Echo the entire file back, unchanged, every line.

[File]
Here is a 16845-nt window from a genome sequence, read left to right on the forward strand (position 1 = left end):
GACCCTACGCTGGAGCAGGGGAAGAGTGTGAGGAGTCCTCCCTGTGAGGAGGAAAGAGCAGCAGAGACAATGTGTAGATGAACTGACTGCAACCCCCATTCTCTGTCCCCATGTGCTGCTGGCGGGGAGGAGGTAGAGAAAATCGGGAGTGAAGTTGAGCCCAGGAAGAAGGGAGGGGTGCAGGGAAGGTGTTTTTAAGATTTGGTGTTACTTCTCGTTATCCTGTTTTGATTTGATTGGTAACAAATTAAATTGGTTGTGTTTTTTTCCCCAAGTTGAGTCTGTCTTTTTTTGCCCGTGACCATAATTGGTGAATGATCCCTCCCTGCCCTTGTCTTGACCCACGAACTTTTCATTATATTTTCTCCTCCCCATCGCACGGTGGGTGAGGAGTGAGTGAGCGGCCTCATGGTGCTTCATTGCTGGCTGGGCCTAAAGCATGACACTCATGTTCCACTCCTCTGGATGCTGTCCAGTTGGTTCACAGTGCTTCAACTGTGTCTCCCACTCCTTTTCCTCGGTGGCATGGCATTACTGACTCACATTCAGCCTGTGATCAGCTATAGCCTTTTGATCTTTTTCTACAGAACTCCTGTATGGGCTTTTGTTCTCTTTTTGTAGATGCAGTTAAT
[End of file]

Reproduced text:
Here is a 16845-nt window from a genome sequence, read left to right on the forward strand (position 1 = left end):
GACCCTACGCTGGAGCAGGGGAAGAGTGTGAGGAGTCCTCCCTGTGAGGAGGAAAGAGCAGCAGAGACAATGTGTAGATGAACTGACTGCAACCCCCATTCTCTGTCCCCATGTGCTGCTGGCGGGGAGGAGGTAGAGAAAATCGGGAGTGAAGTTGAGCCCAGGAAGAAGGGAGGGGTGCAGGGAAGGTGTTTTTAAGATTTGGTGTTACTTCTCGTTATCCTGTTTTGATTTGATTGGTAACAAATTAAATTGGTTGTGTTTTTTTCCCCAAGTTGAGTCTGTCTTTTTTTGCCCGTGACCATAATTGGTGAATGATCCCTCCCTGCCCTTGTCTTGACCCACGAACTTTTCATTATATTTTCTCCTCCCCATCGCACGGTGGGTGAGGAGTGAGTGAGCGGCCTCATGGTGCTTCATTGCTGGCTGGGCCTAAAGCATGACACTCATGTTCCACTCCTCTGGATGCTGTCCAGTTGGTTCACAGTGCTTCAACTGTGTCTCCCACTCCTTTTCCTCGGTGGCATGGCATTACTGACTCACATTCAGCCTGTGATCAGCTATAGCCTTTTGATCTTTTTCTACAGAACTCCTGTATGGGCTTTTGTTCTCTTTTTGTAGATGCAGTTAAT